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Rethink focus on shareholder value - training video - leadership keynote speaker

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"How you make a difference to people - why shareholder value is a lousy motivator and how to find a better way"


Video of event on motivation, corporate performance and issues relating to fund managers - many fund managers are typical of those in other industries. They often lack passion for what they do because they don't understand the real impact they have on other people's lives - most of the wealth they invest is owned by pensioners / savers. Performance, size of management charges etc really do matter.

THIS ARTICLE WRITTEN 2005 before global crisis. MARCH 2009: Jack Welch ex-CEO GE admits obsession with shareholder value was mad and led directly to current crisis.
You can have the greatest strategy in the world but if your vision of the future is wrong you just land up travelling even faster in the wrong direction. A prime example of this is the dangerous obsession with shareholder value and bottom line profit, which has driven board policies of many multinationals to the point of distraction and damage. Just look at the sub-prime crisis and the credit crunch of 2008.

See new book Building a Better Business - the future of marketing, management and motivation.

Article written 2006.

* Dr Patrick Dixon is Chairman of Global Change Ltd, a regular contributor to Business School executive programmes, and has recently been ranked as one of the fifty most influential business thinkers alive today (Thinkers50.com).

The language in some corporations is already changing. "Shareholder value" is being retired from such places as corporate websites. Expect further steps in this direction over the next three to five years.

1) Shareholder value has failed to motivate boards or staff

"Shareholder value" has been a useful emphasis for companies which were insufficiently focussed on profit-making, cost-reduction and share price, particularly in a difficult economic climate where falls in share prices can lead rapidly to a hostile takeover. We have seen a number of events where wrong decisions have destroyed vast amounts of wealth in a short time, so many have argued that more attention to shareholder value is needed, not less.

But "shareholder value" implies that shares themselves have a "value" which has a rational basis. As we saw in the dot com boom and bust, and on many other occaisions, this is often not the case. On the contrary, we have witnessed an increasingly fickle and restless market, which has imposed near-impossible demands on boards to produce perfect results every quarter, resulting in very short-term thinking by executives.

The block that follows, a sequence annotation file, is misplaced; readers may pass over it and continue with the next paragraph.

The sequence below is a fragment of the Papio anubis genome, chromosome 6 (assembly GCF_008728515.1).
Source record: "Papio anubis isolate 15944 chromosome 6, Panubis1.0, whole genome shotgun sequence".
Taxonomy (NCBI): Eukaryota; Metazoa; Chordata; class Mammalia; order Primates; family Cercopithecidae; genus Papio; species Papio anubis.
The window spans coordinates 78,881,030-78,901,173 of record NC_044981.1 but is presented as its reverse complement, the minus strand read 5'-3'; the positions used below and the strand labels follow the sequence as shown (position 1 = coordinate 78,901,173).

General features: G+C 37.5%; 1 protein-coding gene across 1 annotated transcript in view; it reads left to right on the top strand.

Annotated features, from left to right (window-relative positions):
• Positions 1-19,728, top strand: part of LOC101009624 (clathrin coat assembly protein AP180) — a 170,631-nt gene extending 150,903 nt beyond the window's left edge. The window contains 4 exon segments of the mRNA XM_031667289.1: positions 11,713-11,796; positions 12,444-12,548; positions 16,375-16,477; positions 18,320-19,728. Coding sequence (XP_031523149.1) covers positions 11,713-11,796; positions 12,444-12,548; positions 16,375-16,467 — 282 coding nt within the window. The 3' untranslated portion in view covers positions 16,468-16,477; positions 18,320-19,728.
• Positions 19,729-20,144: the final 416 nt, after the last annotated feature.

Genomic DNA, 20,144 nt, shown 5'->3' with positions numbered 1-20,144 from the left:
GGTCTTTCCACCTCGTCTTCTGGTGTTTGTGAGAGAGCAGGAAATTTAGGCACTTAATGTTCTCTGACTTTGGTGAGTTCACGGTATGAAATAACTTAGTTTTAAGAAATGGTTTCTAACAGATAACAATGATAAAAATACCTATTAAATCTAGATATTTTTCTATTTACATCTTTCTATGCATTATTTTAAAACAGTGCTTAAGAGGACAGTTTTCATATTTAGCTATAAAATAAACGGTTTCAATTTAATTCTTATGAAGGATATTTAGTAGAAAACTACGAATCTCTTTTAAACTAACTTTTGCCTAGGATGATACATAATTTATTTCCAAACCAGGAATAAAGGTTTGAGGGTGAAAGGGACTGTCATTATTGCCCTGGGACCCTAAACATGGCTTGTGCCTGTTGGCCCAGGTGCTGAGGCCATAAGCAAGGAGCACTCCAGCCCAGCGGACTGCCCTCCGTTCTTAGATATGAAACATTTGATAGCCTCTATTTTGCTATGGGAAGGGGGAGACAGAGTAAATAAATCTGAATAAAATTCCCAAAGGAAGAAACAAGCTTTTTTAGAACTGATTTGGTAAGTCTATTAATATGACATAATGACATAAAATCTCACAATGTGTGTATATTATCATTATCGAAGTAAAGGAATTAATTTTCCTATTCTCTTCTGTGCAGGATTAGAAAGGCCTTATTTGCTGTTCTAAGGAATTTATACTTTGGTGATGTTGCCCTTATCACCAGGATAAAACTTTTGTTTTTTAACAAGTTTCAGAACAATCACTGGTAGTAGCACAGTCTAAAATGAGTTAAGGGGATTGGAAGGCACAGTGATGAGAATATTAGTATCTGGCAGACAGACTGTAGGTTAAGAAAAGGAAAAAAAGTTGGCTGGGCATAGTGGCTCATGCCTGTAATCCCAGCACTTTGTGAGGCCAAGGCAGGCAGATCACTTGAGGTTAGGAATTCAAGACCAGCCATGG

Many CEOs have been acutely frustrated to find their well-crafted strategies swept away by alarming share price wobbles, each an over-reaction to some small piece of news about their own company or a competitor, or the industry or wider operating environment. "Our current share price makes no sense" is a common cry.

Too high a price can be just as damaging as under-valuation, because when the inevitable correction comes, the CEO can be hammered in the media for "destroying shareholder value" with "billions wiped off the value of the corporation in just a few months". The reality may be that the market over-priced, and is now under-pricing. Nothing much has changed in the meantime in the fundamentals of the business.

In any event, the outcome of prolonged turbulence is often the rapid departure of a Chairman or CEO who may in fact be a stronger and more experienced leader than the person dragged in at high speed to replace them.

It is all a question of perception.

A further complication is that CEOs are finding it increasingly difficult to know who their shareholders really are. The average share owned by an individual in the US is kept for just weeks or months. Churn has never been higher. Institutions are also constantly changing the balance of their investments, buying and dumping proportions of the same stocks on a daily basis.

The end result of all this is that every corporate strategy tends now to be accepted or rejected according to how the board thinks the market will react, and the market reacts how investors think other investors will react - based more on psychology, mood, emotion and intuition than pure logic or longer term conviction. Because investment funds often hold such large percentages of total shares, many CEOs are having to spend huge amounts of time trying to persuade a few individuals inside these institutions that they know what they are doing, and that the share price will rise.

I have sat in many internal presentations by CEOs to their own top teams, where they have laid out goals such as "increasing market capitalisation by 35% in three years" and so on. Even in a rising market such word and number games looked faintly ridiculous, since achieving such goals usually depends on a number of external factors such as competitor merger and acquisition activity. But in a falling market these kind of targets make a previously confident CEO the laughing stock of the corporation, and of the investment community. How do you measure shareholder value in a recession?

In the recent down-turn, many companies resorted to ever more complex graphs, formulae and tables to show how their own market capitalisation had fallen less than a benchmark of a carefully selected group of competitors. But every business is unique, particularly in these days of aggressive globalisation and multiple business units, so such comparisons can be superficial and naive.

"Underperforming" or "outperforming" are at the end very difficult judgments, which unfortunately are often muddled by short-termism. The most important assets of many companies are notoriously hard to value: for example the creative brain-power of a very talented new senior team, or a pipeline of products for a pharma company, none of which will come on-stream for a decade or more, or the future potential of a group of wealthy clients for cross-selling a new product range, or the good-will and respect at the highest levels of the government in China and so on.